All this was completely unexpected, and it just evolved out of a not very sophisticated technology being there, being useful, and being fairly ubiquitous. Which is why I am actually not all that convinced by this article by Brendan Koener in Slate, arguing that Americans are somehow different, and that American teens will not use data services on their mobile phones (including SMS) for what are essentially cultural reasons. My personal belief is that Americans will be sending SMS messages in surprisingly large numbers within a couple of years: yes, they have been slower in take up of SMS than have Europeans and Asians, but the reasons for this are largely technical. Penetration rates for mobile phones in America are lower than in most other developed countries. I blame this on one factor: Americans pay for incoming calls. This has hindered take up rates of phones in general, and has reduced the amount of time Americans leave their phones switched on. This has also led to the unfortunate idea that mobile phones are things you have "for emergencies", rather than constant everyday use. Secondly, Americans have been much slower switching from analogue to digital phones than Europeans and Asians, and therefore many fewer phones have been SMS capable. When they have switched to digital, Americans have used three different technical standards (D-AMPS/IS-136, CDMA/IS-95 and GSM). While all these standards support SMS, the differences between them have hindered full SMS interoperability between networks. All these factors have meant that the effective penetration of SMS capable cellphones in the US is much less than in Europe. Remember, SMS messaging did not really get going in Europe until penetration rates got over 50%.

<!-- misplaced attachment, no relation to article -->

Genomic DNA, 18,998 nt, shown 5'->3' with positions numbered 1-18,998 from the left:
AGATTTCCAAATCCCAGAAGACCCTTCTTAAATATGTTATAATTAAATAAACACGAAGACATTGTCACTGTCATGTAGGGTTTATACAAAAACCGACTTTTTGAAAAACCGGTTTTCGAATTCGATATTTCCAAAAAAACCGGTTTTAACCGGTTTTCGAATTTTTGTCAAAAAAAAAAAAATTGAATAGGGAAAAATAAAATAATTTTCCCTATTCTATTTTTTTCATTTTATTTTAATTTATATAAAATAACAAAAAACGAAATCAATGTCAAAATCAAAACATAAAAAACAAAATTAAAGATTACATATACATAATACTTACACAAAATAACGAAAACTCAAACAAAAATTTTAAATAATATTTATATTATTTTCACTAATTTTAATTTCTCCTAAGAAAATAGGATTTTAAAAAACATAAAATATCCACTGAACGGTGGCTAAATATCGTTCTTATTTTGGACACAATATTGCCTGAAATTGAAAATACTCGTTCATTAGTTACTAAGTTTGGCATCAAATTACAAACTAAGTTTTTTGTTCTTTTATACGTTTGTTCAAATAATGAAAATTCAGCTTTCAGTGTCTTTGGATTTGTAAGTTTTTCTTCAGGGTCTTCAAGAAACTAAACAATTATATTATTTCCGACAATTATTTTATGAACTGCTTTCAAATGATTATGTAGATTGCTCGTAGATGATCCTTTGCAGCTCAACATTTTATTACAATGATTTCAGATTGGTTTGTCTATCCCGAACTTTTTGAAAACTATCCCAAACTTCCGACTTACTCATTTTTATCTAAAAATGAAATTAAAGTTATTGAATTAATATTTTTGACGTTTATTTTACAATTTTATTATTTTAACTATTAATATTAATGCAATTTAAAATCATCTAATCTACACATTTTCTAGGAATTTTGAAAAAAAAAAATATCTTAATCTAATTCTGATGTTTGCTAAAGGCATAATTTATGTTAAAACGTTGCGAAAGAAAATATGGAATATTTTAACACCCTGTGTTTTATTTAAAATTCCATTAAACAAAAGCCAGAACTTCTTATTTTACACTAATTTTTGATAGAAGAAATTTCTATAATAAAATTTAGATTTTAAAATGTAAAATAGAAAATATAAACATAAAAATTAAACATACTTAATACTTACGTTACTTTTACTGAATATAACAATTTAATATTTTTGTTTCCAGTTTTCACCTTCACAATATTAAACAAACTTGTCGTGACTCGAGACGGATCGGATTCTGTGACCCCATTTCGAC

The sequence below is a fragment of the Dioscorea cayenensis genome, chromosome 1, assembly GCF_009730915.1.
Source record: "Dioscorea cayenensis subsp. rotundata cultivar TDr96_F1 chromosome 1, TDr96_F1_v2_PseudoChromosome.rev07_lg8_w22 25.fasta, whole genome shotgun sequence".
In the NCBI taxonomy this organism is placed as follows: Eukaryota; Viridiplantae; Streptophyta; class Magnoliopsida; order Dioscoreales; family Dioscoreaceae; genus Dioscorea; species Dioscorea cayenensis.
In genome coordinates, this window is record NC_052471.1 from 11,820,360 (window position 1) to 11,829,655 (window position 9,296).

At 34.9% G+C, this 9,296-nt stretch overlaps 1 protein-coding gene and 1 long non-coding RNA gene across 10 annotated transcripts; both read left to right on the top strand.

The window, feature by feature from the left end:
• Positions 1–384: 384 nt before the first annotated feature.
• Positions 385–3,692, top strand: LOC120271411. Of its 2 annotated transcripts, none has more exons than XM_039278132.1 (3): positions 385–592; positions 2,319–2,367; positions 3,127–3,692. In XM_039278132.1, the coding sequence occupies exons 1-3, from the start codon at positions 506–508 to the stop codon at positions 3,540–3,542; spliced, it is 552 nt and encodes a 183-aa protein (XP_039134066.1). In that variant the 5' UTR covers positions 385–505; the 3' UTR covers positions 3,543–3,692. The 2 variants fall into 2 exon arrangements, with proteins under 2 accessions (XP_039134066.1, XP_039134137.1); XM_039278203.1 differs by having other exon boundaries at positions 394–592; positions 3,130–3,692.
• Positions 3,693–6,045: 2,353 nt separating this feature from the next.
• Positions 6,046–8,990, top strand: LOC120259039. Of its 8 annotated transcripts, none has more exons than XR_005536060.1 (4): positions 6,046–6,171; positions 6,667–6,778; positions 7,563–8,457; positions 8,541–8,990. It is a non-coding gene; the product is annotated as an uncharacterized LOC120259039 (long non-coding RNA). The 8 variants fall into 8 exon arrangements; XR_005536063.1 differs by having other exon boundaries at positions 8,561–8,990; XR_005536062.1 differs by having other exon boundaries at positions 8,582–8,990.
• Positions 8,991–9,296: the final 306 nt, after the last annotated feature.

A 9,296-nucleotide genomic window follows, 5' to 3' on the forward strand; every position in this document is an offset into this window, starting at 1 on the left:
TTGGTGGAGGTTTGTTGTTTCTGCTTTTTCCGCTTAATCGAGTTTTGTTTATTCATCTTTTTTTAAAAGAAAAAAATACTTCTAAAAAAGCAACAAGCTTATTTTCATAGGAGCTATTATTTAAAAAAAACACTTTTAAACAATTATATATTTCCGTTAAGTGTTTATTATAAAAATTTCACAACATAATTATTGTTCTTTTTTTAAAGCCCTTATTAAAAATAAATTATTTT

Let us look at Koerner's arguments in detail. Firstly, internet access is cheap in the US, and teenagers often have their own computers and their own flat rate internet access in their homes. This is not true in many other countries. My response to this is that this varies widely from country to country, which is good, because you can then attempt to correlate these things If you do, there does not seem to much of a correlation between internet use (and/or the presence of flate rate internet plans) and SMS use elsewhere. My native land of Australia is culturally very similar to the US, flat rate internet access is standard and cheap, teenagers are pampered with their own computers and the like almost as badly as are teenagers in the US, and SMS usage in Australia is enormous. Britain is not as culturally American as Australia is, but it is more so than anywhere else in Europe, and flat rate internet access is once again cheap and very widely used. SMS usage here is enormous too. What Britain has is very high mobile phone penetration. (It may well be that the high take up of a more complicated technology like i-mode in Japan is related to high priced internet access otherwise, but I doubt it for SMS). In both Australian and Britain, teenagers use things like instant messaging all the time when they are at home. I see no evidence whatsoever that this makes them less likely to use SMS services on their phone when they are not at home. (People that age like to communicate with one another a lot).

And I am really not convinced that American parents are any more or less likely to blanch at their children's mobile phone bills than are European parents. European parents spend money on other things for their children too, and are less rich.

American analysts basically think that SMS messaging will not take off there because they see it as a feeble, unsophisticated little techology and think they can see better alternatives. The fact is, though, so did Europeans before it took off. And it took off anyway. To take off properly, the technology requires high digital mobile phone penetration and interoperability between networks. That's all. Its failure in the US until now can be blamed on the lack of these factors. These factors are now in place in the US too, and I expect a major increase (in the order of 300% or more) in the number of SMS messages sent in the US this year.